Expanding Water Access During Kenya’s Drought
In 2015, CRS and our partners embarked on an ambitious strategy to create a sea change in how water resources are managed in five of Kenya’s arid or semi-arid counties, which account for more than 80% of the country’s land area.
The $35.5 million program, funded by USAID and the Swiss Agency for Development and Cooperation, harnesses the energies of about a dozen nongovernmental and private-sector partners to help strengthen the capacity of five county governments.
The importance of water in these increasingly parched zones cannot be overstated. In recent months, violent clashes have erupted between different tribes and private landowners in central and northern Kenya, as pastoralists invade property in search of scant pasture for their huge herds of livestock. There have been shootings and killings, and a number of tourist lodges have been torched.
Currently, 2.7 million Kenyans need food aid to cope until the next major harvest. And since there has been little rain, that number is expected to climb to 3.5 million by August.
The work in Kenya’s driest areas is coordinated by the Millennium Water Alliance, a U.S.-based coalition. The goal is to increase water coverage in the arid and semi-arid areas from 37% to more than 50% by 2020. And private sector models and technologies are proving fundamental to the transformation.
Among these is the use of remote sensors to monitor water sources. The solar-powered sensors relay data on the volume of water being pumped. In the event of a breakdown, technicians at Turkana County’s Lodwar Water and Sanitation Company, LOWASCO, can dispatch emergency teams to get the water flowing again, ideally in a matter of hours or days.
“Before, there was no reporting system in place at all,” says Styvers Kathuni, head of water and sanitation programs for CRS Kenya. “Weeks and months would go by before a given borehole was fixed, because it depended entirely on someone making a phone call or physically traveling into Lodwar, the county seat, to report the breakdown to LOWASCO,” Kathuni says.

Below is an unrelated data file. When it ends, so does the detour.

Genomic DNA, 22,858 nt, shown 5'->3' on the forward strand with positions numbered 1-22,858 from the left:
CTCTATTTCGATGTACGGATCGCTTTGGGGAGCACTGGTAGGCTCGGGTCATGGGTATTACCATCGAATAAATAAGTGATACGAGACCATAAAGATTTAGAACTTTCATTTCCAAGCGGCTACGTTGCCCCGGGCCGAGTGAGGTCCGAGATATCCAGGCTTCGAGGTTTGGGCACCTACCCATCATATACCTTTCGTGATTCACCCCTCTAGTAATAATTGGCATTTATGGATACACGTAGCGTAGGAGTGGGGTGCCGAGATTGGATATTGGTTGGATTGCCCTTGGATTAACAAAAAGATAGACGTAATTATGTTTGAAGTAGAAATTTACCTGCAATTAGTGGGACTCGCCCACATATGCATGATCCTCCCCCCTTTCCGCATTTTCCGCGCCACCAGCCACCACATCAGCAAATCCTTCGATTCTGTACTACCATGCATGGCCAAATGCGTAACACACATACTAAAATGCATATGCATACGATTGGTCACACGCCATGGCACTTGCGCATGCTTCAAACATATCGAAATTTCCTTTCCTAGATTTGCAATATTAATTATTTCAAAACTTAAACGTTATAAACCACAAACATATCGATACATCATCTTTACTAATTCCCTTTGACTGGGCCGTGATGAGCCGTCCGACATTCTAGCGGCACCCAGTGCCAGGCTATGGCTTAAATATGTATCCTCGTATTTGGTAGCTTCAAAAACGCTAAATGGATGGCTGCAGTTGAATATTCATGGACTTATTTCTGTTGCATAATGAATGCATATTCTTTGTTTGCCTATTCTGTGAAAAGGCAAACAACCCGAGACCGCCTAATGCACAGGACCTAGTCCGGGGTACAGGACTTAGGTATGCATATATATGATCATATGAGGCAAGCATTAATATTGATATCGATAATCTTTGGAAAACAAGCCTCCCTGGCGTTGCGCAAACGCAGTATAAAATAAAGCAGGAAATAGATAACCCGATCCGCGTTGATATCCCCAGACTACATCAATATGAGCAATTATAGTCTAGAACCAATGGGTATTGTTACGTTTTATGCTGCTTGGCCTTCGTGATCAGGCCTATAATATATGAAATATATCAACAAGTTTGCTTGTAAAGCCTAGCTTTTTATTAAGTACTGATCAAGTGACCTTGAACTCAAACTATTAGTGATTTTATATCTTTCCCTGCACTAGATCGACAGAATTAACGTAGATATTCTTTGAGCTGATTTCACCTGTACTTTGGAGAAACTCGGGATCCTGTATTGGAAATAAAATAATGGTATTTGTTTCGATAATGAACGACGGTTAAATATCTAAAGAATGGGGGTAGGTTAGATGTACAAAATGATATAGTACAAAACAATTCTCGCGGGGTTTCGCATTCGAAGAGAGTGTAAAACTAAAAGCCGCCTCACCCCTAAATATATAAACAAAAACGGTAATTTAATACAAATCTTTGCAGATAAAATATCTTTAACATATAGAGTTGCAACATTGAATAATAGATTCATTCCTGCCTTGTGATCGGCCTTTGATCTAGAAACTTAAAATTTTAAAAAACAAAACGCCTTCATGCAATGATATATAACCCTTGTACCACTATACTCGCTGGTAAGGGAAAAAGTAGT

“We just weren’t finding out about breakdowns,” he says, “because there’s almost no incentive to report them. No one gets paid to make the report, and that person might have to travel several days or use the little money he or she has to get into town.
“So it was no one’s priority, because poor communities have a lot of other worries,” Kathuni says.
The technology was developed by the University of Portland, Oregon, which helped launch the social enterprise startup SweetSense Inc., to commercialize the technology. Each sensor costs about $500 to produce but, over time, improvements in reporting will pay back the investment.
Lauren Stover, senior program manager for SweetSense, based in Nairobi, says there have already been improvements in the system since 2016, when the first sensors were installed.
“In Turkana, we’ve already moved from relaying data over the mobile network to using satellite networks,” she says. “We discovered that, often, in the most remote areas, there is no mobile network. But satellites resolved that problem.” The added expense of using satellites is kept in check by limiting the number of reports in a day, as opposed to sending more frequent reports via text messages.
CRS is also partnering with the Diocese of Lodwar to train and support LOWASCO’s water and sanitation work in Turkana County. LOWASCO employees can check boreholes remotely either from a desktop computer or from mobile phones, with an app that crunches the information into a system of charts and graphs that is easy to understand. The company’s repair crews—including diocesan teams supporting LOWASCO—can be dispatched to assess a problem when it pops up on their screens.
At the end of each sensor installation, a technician relays the GPS coordinates to the main server, so that water points are slowly mapped out across the huge expanse of territory. Dozens of these sensors were added in April and May in the five counties.
“The remote reporting system is already helping enormously during this severe drought period,” says Thomas Musyoki, CRS’ Kenya-RAPID program manager for Turkana County. “It rained a few days ago, but before that, it hadn’t rained in most parts of Turkana since April 2016. Breakdowns are happening more often, because these boreholes and pumps are being used so much,” he says.
CRS, in addition to the Kenya-RAPID program, is supporting the Diocese of Lodwar in an emergency response that focuses on drilling new boreholes, rehabilitating others and repairing breakdowns. In addition, the diocese has been building water troughs and containment systems for livestock, which is important for the local and national economies.
CRS’ emergency work in Turkana is supported by private donations.